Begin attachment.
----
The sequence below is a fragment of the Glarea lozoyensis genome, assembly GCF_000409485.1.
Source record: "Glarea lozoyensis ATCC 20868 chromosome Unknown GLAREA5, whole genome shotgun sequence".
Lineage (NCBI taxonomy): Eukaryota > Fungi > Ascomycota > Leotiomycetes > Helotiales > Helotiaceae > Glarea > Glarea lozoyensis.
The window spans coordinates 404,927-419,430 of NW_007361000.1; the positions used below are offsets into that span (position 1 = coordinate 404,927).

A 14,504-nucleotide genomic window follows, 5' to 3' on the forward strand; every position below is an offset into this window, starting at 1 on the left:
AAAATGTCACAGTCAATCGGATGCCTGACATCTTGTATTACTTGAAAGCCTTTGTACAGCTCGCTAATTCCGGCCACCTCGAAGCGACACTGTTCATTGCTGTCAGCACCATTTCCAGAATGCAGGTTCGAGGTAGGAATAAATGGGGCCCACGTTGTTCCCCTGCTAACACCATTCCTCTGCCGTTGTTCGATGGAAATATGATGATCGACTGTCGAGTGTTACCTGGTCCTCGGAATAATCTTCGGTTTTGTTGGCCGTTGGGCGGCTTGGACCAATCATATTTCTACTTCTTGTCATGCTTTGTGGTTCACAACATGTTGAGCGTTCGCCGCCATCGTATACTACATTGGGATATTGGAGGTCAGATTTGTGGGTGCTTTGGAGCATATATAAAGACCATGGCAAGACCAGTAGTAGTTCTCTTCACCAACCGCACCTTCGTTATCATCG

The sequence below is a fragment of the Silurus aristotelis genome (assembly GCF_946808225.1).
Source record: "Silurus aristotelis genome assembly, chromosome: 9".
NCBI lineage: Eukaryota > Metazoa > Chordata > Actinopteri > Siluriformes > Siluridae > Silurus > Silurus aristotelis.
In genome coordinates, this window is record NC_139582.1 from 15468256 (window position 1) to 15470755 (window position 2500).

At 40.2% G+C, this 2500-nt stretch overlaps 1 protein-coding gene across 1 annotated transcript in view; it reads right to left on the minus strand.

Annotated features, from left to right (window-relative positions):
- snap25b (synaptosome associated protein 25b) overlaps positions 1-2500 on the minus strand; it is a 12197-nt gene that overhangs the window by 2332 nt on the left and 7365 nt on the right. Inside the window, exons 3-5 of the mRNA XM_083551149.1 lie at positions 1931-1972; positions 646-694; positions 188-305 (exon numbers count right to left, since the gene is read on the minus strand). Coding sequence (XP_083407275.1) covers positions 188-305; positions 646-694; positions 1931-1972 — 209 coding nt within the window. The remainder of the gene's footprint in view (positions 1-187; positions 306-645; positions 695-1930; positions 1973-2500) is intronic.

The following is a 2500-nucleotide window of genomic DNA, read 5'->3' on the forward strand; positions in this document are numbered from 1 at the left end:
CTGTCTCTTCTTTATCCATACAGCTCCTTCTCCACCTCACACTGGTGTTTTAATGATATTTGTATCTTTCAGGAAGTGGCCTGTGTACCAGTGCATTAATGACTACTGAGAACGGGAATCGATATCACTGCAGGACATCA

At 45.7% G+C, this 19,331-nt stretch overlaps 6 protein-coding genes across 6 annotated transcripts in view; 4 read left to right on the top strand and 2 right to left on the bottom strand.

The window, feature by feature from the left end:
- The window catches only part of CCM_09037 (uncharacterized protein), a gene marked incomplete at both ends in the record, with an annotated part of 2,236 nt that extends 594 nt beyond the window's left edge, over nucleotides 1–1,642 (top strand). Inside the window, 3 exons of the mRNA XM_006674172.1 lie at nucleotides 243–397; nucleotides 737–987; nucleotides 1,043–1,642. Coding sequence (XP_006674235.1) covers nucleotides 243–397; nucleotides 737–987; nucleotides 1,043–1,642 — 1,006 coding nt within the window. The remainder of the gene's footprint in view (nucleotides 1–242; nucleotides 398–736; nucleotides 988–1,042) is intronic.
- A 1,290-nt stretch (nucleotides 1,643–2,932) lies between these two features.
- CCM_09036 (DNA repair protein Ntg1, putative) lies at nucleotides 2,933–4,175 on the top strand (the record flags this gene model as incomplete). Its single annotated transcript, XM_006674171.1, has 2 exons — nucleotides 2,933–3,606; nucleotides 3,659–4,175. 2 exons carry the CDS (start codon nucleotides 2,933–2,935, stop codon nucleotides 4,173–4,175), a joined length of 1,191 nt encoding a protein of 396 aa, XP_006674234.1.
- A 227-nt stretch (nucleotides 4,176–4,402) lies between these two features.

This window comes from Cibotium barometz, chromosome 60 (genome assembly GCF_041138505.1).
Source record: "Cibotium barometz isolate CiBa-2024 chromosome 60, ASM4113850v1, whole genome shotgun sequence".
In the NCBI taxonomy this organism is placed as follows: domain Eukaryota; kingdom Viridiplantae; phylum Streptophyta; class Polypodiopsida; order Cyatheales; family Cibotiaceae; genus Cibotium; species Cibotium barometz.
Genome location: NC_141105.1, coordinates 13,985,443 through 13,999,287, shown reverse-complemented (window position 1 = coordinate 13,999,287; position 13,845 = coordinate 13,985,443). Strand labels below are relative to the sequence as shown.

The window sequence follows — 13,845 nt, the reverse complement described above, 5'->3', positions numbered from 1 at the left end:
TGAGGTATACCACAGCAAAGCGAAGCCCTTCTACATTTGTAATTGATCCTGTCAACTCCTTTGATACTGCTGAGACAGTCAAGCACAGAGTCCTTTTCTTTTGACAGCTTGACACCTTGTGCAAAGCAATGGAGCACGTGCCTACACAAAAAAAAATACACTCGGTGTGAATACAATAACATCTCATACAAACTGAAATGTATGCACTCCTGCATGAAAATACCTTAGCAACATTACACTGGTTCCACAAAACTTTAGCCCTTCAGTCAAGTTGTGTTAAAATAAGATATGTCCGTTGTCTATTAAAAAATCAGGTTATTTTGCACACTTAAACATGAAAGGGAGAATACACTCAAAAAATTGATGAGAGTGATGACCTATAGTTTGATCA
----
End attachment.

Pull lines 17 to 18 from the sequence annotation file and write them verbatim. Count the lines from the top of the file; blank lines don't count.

The window, feature by feature from the left end:
- The window catches only part of CCM_09037 (uncharacterized protein), a gene marked incomplete at both ends in the record, with an annotated part of 2,236 nt that extends 594 nt beyond the window's left edge, over nucleotides 1–1,642 (top strand). Inside the window, 3 exons of the mRNA XM_006674172.1 lie at nucleotides 243–397; nucleotides 737–987; nucleotides 1,043–1,642. Coding sequence (XP_006674235.1) covers nucleotides 243–397; nucleotides 737–987; nucleotides 1,043–1,642 — 1,006 coding nt within the window. The remainder of the gene's footprint in view (nucleotides 1–242; nucleotides 398–736; nucleotides 988–1,042) is intronic.